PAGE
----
ANNOUNCE: Thesaurus - a recursive dictionary subclass using attributes

Ian Kelly ian.g.kelly at
Thu Dec 13 00:12:58 CET 2012

On Wed, Dec 12, 2012 at 3:20 PM, Dave Cinege <dave at> wrote:
> On Wednesday 12 December 2012 15:42:36 Ian Kelly wrote:
>> def __getattribute__(self, name):
>>     if name.startswith('__') and name.endswith('__'):
>>         return super(Thesaurus, self).__getattribute__(name)
>>     return self.__getitem__(name)
> Ian,
> Tested, and works as you advertised.
> Isn't super() depreciated? I've replaced it with this:
> -return super(Thesaurus, self).__getattribute__(name)
> +return dict.__getattribute__(self, name)

It's not deprecated.  Some people consider it harmful, and others
disagree.  I was once in the former camp but have shifted somewhat
toward the latter.

> Aside from a more palatable result in the python shell for otherwise bad
> code...does this get me anything else? Is it really worth the performance hit
> of 2 string comparisons for every getattribute call?

It could affect real code, not just interactive code.  Any time you
unthinkingly choose an attribute name that happens to be the name of a
dict method (e.g. 'items', which otherwise seems like a rather
innocent variable name), that's a potential bug.  Depending on how
that attribute is subsequently accessed, the bug might not even be
noticed immediately.

The performance hit compared to the __getattr__ version on my system
is about 1.3 microseconds per call, as measured by timeit, or around
40%.  For comparison, the performance hit of using the __getattr__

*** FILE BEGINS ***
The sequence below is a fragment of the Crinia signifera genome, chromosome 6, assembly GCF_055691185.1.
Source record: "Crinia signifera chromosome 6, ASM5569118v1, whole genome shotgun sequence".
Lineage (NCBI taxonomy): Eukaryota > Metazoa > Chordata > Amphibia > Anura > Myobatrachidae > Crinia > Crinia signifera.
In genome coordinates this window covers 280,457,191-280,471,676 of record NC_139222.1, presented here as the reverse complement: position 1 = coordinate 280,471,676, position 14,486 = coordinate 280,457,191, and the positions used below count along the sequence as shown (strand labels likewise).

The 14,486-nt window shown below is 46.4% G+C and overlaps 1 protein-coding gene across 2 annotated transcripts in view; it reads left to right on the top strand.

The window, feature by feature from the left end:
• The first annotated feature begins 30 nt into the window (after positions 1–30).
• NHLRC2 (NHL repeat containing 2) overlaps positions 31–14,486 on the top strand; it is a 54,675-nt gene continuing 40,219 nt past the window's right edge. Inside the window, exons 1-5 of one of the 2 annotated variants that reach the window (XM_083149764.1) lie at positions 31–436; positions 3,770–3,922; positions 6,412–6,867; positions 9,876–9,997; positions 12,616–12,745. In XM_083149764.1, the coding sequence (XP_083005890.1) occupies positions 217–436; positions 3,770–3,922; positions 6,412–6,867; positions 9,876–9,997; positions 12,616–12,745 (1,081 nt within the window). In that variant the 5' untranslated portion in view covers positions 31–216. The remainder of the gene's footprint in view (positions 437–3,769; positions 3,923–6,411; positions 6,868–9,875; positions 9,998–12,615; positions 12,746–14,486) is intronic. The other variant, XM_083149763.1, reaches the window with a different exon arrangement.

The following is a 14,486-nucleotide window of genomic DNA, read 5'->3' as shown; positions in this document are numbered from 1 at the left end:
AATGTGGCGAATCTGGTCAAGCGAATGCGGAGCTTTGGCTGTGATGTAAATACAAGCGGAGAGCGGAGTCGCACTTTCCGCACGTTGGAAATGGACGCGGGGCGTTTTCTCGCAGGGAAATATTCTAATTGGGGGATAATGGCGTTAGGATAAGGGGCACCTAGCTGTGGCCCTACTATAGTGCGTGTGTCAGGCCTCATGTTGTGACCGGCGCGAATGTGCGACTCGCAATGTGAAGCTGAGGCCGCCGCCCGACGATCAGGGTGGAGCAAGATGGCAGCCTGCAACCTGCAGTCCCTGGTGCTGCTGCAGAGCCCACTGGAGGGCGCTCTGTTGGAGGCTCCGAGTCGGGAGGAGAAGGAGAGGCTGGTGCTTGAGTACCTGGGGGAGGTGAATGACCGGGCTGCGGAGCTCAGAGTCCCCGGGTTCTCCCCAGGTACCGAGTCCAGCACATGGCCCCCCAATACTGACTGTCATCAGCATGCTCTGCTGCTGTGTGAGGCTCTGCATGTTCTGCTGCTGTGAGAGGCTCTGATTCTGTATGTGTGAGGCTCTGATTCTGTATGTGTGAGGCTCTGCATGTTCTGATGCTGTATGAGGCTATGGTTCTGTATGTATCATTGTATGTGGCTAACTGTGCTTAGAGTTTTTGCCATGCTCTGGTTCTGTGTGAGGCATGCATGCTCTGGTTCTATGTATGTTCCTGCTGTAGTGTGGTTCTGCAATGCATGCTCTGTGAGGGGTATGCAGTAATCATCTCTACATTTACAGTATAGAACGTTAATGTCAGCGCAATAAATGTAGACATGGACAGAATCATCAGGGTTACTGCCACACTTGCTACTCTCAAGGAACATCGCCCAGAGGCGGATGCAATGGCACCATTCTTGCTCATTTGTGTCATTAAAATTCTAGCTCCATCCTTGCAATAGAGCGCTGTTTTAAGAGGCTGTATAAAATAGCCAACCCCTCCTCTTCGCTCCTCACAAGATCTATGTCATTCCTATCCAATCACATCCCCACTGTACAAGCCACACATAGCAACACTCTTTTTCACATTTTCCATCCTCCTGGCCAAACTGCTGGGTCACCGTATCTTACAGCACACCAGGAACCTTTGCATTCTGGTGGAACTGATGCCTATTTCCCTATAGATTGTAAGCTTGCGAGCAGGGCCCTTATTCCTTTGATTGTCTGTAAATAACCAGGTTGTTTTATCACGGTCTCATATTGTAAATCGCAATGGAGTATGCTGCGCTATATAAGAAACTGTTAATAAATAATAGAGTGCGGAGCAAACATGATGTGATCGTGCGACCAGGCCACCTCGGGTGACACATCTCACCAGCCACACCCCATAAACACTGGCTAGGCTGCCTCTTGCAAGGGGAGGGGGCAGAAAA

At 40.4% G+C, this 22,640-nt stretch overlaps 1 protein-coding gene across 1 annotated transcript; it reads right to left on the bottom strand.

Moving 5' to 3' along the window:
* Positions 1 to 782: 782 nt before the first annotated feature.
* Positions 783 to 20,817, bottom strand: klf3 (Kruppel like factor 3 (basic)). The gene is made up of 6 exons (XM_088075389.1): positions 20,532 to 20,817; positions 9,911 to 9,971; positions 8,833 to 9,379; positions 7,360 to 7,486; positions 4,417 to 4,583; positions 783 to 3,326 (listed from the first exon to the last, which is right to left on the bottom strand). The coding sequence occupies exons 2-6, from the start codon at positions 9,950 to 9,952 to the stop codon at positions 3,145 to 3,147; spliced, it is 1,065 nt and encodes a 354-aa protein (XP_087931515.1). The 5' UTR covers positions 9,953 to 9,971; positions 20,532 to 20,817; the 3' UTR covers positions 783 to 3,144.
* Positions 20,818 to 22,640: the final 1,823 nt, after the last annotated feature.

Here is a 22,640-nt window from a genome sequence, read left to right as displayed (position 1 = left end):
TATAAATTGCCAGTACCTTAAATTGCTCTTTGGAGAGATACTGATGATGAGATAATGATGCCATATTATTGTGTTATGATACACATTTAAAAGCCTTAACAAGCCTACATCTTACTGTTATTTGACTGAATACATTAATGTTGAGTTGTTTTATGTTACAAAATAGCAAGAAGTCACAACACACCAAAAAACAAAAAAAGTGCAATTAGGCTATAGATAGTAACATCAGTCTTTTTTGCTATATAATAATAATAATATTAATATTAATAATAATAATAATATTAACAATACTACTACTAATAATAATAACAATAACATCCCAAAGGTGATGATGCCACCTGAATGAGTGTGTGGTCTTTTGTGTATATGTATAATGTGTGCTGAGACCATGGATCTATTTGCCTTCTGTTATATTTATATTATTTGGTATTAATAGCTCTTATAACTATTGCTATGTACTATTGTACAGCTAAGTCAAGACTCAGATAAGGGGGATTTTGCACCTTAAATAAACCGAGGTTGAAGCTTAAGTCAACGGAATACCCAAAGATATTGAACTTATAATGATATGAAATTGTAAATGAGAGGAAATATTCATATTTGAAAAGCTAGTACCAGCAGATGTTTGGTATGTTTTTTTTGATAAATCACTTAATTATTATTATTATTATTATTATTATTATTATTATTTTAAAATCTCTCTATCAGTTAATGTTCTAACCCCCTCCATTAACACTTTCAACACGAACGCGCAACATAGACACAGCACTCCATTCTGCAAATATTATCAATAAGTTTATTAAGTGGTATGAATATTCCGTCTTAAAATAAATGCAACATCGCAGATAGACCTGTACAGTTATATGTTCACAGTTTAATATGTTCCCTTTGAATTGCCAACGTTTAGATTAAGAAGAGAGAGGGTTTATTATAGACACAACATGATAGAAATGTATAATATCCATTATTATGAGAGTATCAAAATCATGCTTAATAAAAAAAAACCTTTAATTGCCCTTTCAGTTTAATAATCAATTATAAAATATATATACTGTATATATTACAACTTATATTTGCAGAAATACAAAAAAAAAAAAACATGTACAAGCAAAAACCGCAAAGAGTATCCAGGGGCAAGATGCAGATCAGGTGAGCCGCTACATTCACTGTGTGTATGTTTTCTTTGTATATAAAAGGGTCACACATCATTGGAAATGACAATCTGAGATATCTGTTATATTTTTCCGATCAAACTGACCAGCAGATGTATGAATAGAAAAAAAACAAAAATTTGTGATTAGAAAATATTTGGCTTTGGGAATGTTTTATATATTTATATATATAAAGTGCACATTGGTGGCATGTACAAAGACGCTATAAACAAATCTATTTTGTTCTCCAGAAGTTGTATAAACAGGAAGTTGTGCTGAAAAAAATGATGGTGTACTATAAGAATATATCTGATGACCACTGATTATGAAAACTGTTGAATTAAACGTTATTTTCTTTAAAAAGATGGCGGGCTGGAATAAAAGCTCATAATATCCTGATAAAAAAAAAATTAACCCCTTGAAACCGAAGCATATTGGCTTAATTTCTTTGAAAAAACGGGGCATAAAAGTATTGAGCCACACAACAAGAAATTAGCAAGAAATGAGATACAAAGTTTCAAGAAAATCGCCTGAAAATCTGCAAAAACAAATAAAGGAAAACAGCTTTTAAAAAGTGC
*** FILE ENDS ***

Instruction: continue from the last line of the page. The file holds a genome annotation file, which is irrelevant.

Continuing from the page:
version versus just using a global variable is about 1.7 microseconds
per call, or around 4000%.  For my own use, I don't consider that
substantial enough to worry about, as I'm not in the business of
writing code that would be making hundreds of thousands of accesses
per second.

> Should the idea of implementing what Thesaurus does in mainline python ever
> happen, those 10 lines of code will likely spark a 3 month jihad about how to
> properly do in python which up until now hasn't been something you do in
> python.

The basic idea of proxying attribute access on a dict to key lookup is
pretty common, actually.  It likely won't ever make it into the
standard library because 1) there's no clear agreement on what it
should look like; 2) it's easy to roll your own; and 3) it looks too
much like JavaScript.  That last probably isn't valid; attribute
proxying is annoying and cumbersome when it automatically happens on
every single object in the language; it's much more manageable when
you have a single type like Thesaurus that you can use only in the
instances where you actually want it.

> To me for i in range(len(l)) seems like simpler, faster, tighter code for this
> now. It's duly noted that enumerate() is more python and I'm an old fart that
> still thinks too much in state machine. I've add except Exception per your
> advise.

Your intuition about what "seems faster" can lead you astray.  Using Python 2.7:

>>> timerD = timeit.Timer('for i in range(len(seq)): x = seq[i]', 'seq = range(5)')
>>> timerE = timeit.Timer('for i, x in enumerate(seq): pass', 'seq = range(5)')
>>> min(timerD.repeat(3))
>>> min(timerE.repeat(3))

Of course, that's running each loop a million times, so the difference
here really is pretty negligible.

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